State of the Game #241: There is no Done

No, the update is not delayed 🙂

The title of this post is actually a reflection I had yesterday. You see, I had produced the first release candidate build yesterday for the Summer update and sent it out for testing. I have learned quite a few lessons the hard way when it comes to testing, so I actually had a structured environment, with multiple machines and a 74 point checklist for each tester. I delivered the build, set the testers in motion and started to relax.

That lasted a whole 3 minutes before the first breaking bug was discovered. Then another one. Then a usability issue was brought up. And so the cycle repeated until I had a list of 17 minor issues and 7 game breaking issues. Great, the testing plan worked, right?

Unfortunately, that is not how I felt at the time. I felt defeated. And incredibly frustrated. I would even say I was down right angry. Why had I spent all that time, only to have everything be broken?

I sat down to try to examine my feelings, because it was strange to me WHY I was so upset. Of course there were going to be issues, that’s why I was having a testing round. As I examined my feelings, I came to understand that I was feeling angry because I had convinced myself that I was ‘done’ and these new issues were changing me back into an ‘undone’ state. I had gone through the list of items and checked them all off and as I was going to check off the last item, someone came and added 24 more check boxes.

That’s when it really hit me. There is no ‘Done’. When I deliver the final build next week, it will not be ‘Done’. There will be stuff I wanted to add, some small tweaks, an improvement here and there. There will always be balance changes to accommodate new play-styles, updates to support new hardware, new strange issues that come up. There is no ‘done’ state. And strangely, this was incredibly comforting to me. I got up and immediately fixed 5 of the game breaking issues and 13 of the minor issues.

So, for this week, I learned a really important mental health lesson. There is no done, and that is okay.

Comments 15

  1. Keep it up man. I know it is a daunting task completing something of this scope virtually by yourself. Just know, you are like a god to me haha. I couldnt put into words how happy I am to have something like this being worked on, and stressed over. Stress as in being that it stresses you so, it is obvious it is something you care for deeply, and that will translate unto the game itself.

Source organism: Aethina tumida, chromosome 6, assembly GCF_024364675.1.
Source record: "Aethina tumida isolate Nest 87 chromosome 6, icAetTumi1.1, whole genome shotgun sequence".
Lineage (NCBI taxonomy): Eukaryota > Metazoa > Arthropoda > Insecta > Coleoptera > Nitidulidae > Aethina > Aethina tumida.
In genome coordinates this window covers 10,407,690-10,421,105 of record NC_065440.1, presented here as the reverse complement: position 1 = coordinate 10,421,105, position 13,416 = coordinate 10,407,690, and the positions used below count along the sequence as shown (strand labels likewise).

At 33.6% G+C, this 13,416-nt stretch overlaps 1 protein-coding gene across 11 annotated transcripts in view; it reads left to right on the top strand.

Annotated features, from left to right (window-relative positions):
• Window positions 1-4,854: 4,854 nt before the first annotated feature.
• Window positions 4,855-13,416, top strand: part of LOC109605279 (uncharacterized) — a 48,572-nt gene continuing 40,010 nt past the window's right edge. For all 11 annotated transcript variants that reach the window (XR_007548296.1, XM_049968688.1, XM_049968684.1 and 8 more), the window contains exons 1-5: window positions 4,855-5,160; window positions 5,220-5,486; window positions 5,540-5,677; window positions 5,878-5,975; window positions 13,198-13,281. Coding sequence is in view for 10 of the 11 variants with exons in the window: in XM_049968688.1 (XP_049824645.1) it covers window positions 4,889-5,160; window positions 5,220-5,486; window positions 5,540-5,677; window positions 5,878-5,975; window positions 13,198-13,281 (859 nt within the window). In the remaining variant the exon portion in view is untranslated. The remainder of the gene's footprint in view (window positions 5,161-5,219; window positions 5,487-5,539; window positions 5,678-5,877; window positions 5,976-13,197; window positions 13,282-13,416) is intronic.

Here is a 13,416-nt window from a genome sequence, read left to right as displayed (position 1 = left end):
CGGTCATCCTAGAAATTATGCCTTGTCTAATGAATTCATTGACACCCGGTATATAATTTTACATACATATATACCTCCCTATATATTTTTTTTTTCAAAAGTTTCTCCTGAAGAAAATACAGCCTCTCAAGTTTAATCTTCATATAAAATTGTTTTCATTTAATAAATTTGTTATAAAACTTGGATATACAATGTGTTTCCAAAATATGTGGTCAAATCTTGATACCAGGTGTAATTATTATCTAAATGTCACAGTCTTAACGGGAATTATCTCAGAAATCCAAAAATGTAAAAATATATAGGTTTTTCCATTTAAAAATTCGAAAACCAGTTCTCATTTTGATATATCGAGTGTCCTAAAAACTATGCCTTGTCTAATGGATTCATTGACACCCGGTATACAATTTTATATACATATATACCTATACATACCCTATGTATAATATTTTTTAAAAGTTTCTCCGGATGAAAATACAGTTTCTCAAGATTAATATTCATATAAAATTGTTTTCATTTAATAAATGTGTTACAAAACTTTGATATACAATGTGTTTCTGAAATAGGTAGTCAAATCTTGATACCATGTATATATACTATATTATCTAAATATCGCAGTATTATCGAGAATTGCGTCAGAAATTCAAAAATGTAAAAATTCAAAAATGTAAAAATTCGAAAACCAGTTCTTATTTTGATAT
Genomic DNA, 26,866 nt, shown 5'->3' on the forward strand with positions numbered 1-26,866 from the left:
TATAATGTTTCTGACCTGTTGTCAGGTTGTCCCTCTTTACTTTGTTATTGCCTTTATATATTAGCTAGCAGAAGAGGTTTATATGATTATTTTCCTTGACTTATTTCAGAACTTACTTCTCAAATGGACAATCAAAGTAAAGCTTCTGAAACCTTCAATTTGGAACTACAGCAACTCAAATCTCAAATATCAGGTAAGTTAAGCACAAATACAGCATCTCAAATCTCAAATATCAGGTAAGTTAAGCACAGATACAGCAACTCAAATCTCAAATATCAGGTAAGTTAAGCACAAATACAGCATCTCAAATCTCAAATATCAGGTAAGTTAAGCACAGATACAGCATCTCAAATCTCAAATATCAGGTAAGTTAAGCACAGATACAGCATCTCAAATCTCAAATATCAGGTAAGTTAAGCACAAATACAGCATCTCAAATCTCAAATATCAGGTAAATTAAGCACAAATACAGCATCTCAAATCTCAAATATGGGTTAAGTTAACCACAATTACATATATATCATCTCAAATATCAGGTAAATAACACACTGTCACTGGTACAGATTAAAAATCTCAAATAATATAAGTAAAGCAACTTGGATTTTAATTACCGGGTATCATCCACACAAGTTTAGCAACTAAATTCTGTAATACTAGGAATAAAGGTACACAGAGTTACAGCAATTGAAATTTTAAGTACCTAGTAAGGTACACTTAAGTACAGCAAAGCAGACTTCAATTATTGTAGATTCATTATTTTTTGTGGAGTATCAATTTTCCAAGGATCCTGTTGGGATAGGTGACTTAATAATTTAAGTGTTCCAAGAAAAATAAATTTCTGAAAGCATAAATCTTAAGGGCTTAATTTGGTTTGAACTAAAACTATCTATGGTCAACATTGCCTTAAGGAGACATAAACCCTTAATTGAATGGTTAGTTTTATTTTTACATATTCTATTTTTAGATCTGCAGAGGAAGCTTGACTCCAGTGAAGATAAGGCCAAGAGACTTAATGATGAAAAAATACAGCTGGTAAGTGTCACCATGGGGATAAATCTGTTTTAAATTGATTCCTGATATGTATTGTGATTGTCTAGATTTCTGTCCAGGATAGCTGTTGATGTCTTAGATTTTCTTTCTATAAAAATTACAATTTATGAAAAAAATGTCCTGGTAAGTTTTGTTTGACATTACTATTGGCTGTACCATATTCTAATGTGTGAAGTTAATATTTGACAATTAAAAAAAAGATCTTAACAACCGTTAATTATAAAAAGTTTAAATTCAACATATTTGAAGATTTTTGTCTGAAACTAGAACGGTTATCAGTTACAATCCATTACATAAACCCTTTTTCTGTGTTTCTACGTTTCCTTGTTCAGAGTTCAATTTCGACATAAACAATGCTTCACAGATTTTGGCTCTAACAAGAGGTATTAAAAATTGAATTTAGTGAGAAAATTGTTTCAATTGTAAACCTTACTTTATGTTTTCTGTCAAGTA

Looking forward to the future.

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      Thank you very much! It’s increadibly encouraging to hear feedback like this and know that the work is not going into the ‘void’.

      I am very excited about the update and can not wait to be playing it as well 🙂

  2. It’s great to see you are taking the time and effort to plan things out so thoroughly. Even with the best plans, though, things wont always go right. But re-focusing on your work ethic to always be improving MAV is what makes it succeed. One bit at a time is all it takes.

    Keep up the (inter)stellar work!!

    I will be buzzing this time next week………. #BottlingUpTheExcitement

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      Busy Bee camo pattern confirmed? 🙂

      Yes, things don’t always work out, but the beauty of accepting there is no ‘Done’ state means they can always be fixed.

  3. The done state for chromehounds is when the servers breathed their last breath and the game came to a crashing halt…very sad day indeed. I hope that it will be a long time before MAV meets the same fate.

    If I have not said it lately,
    Thank You for all you do Cyber!

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  4. I’m glad you reached the “There is no Done” stage. That’s one of the hard, hard lessons that my art teachers had to drill into me. There is no such thing as a ‘finished’ piece of art, and there is no such thing as a ‘perfect’ piece. But if you know what you’re doing, everything you do makes it better. And better. Even if it’s just small increments, even if it’s not something visible, just the fact that you’ve worked on it, that you’ve poured that little bit of yourself into the work… That shines through, and builds life into what you’re making.

    And then, eventually, you get to the point where you’re willing to show the wider world what you’ve made. And you feel pride in your creation, and get to see the reactions people have to it. And then, though you’d be happy to take it back and keep working on it… it’s okay to let it ride.

  5. So i just Joined here, but i played chrome-hounds back in the day and i loved it, so i hope that you are able to keep going. But as building a game does come with a lot of stress and work its an understanding if you take a break or just disappear but i hope that doesn’t happen.

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  6. ive never writen anything here and i havent payed much attension since i first supported the kickstarter a loooong time ago. but nostalgia and chattery with friends made me realize there is another ”Chromehounds” in the making. so i popped by to see how things are going.
    im so looking foreward to the day i can say ( and im sure its comming ): this is what chromehounds should’ve been.

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